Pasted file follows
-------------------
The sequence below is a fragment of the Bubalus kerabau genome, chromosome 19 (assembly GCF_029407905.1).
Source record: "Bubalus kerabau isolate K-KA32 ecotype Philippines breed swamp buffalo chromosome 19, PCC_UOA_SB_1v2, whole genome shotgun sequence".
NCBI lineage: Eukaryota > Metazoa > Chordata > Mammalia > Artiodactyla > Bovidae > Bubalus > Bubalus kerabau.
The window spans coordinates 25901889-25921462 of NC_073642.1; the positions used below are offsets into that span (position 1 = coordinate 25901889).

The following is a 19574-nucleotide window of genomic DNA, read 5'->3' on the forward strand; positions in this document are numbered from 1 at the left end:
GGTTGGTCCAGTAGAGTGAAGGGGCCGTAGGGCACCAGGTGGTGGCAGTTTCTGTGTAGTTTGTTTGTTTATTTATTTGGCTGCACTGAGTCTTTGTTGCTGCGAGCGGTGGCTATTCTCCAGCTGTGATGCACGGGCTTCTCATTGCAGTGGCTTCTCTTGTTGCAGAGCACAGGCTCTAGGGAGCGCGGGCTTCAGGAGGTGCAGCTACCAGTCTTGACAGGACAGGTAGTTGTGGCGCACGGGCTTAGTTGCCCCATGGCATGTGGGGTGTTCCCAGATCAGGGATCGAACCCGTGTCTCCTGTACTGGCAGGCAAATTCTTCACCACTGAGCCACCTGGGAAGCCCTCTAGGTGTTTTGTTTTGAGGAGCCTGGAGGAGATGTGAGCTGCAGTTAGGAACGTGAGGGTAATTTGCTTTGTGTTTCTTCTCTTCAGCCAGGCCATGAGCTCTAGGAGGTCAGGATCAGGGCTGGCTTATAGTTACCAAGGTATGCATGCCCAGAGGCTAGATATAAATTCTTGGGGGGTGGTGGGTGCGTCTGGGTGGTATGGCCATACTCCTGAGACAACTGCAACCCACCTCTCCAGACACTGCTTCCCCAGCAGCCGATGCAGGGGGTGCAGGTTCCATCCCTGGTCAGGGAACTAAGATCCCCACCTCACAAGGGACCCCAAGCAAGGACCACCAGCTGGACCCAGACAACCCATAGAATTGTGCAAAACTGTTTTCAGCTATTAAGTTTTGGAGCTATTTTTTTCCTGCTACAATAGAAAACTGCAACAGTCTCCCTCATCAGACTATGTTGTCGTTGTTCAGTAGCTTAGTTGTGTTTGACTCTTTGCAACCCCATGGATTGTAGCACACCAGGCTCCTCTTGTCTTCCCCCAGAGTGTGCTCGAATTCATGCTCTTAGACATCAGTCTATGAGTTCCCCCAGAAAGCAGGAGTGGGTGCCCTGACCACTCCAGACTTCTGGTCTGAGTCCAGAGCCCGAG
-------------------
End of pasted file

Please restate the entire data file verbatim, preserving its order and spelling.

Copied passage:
The sequence below is a fragment of the Bubalus kerabau genome, chromosome 19 (assembly GCF_029407905.1).
Source record: "Bubalus kerabau isolate K-KA32 ecotype Philippines breed swamp buffalo chromosome 19, PCC_UOA_SB_1v2, whole genome shotgun sequence".
NCBI lineage: Eukaryota > Metazoa > Chordata > Mammalia > Artiodactyla > Bovidae > Bubalus > Bubalus kerabau.
The window spans coordinates 25901889-25921462 of NC_073642.1; the positions used below are offsets into that span (position 1 = coordinate 25901889).

The following is a 19574-nucleotide window of genomic DNA, read 5'->3' on the forward strand; positions in this document are numbered from 1 at the left end:
GGTTGGTCCAGTAGAGTGAAGGGGCCGTAGGGCACCAGGTGGTGGCAGTTTCTGTGTAGTTTGTTTGTTTATTTATTTGGCTGCACTGAGTCTTTGTTGCTGCGAGCGGTGGCTATTCTCCAGCTGTGATGCACGGGCTTCTCATTGCAGTGGCTTCTCTTGTTGCAGAGCACAGGCTCTAGGGAGCGCGGGCTTCAGGAGGTGCAGCTACCAGTCTTGACAGGACAGGTAGTTGTGGCGCACGGGCTTAGTTGCCCCATGGCATGTGGGGTGTTCCCAGATCAGGGATCGAACCCGTGTCTCCTGTACTGGCAGGCAAATTCTTCACCACTGAGCCACCTGGGAAGCCCTCTAGGTGTTTTGTTTTGAGGAGCCTGGAGGAGATGTGAGCTGCAGTTAGGAACGTGAGGGTAATTTGCTTTGTGTTTCTTCTCTTCAGCCAGGCCATGAGCTCTAGGAGGTCAGGATCAGGGCTGGCTTATAGTTACCAAGGTATGCATGCCCAGAGGCTAGATATAAATTCTTGGGGGGTGGTGGGTGCGTCTGGGTGGTATGGCCATACTCCTGAGACAACTGCAACCCACCTCTCCAGACACTGCTTCCCCAGCAGCCGATGCAGGGGGTGCAGGTTCCATCCCTGGTCAGGGAACTAAGATCCCCACCTCACAAGGGACCCCAAGCAAGGACCACCAGCTGGACCCAGACAACCCATAGAATTGTGCAAAACTGTTTTCAGCTATTAAGTTTTGGAGCTATTTTTTTCCTGCTACAATAGAAAACTGCAACAGTCTCCCTCATCAGACTATGTTGTCGTTGTTCAGTAGCTTAGTTGTGTTTGACTCTTTGCAACCCCATGGATTGTAGCACACCAGGCTCCTCTTGTCTTCCCCCAGAGTGTGCTCGAATTCATGCTCTTAGACATCAGTCTATGAGTTCCCCCAGAAAGCAGGAGTGGGTGCCCTGACCACTCCAGACTTCTGGTCTGAGTCCAGAGCCCGAG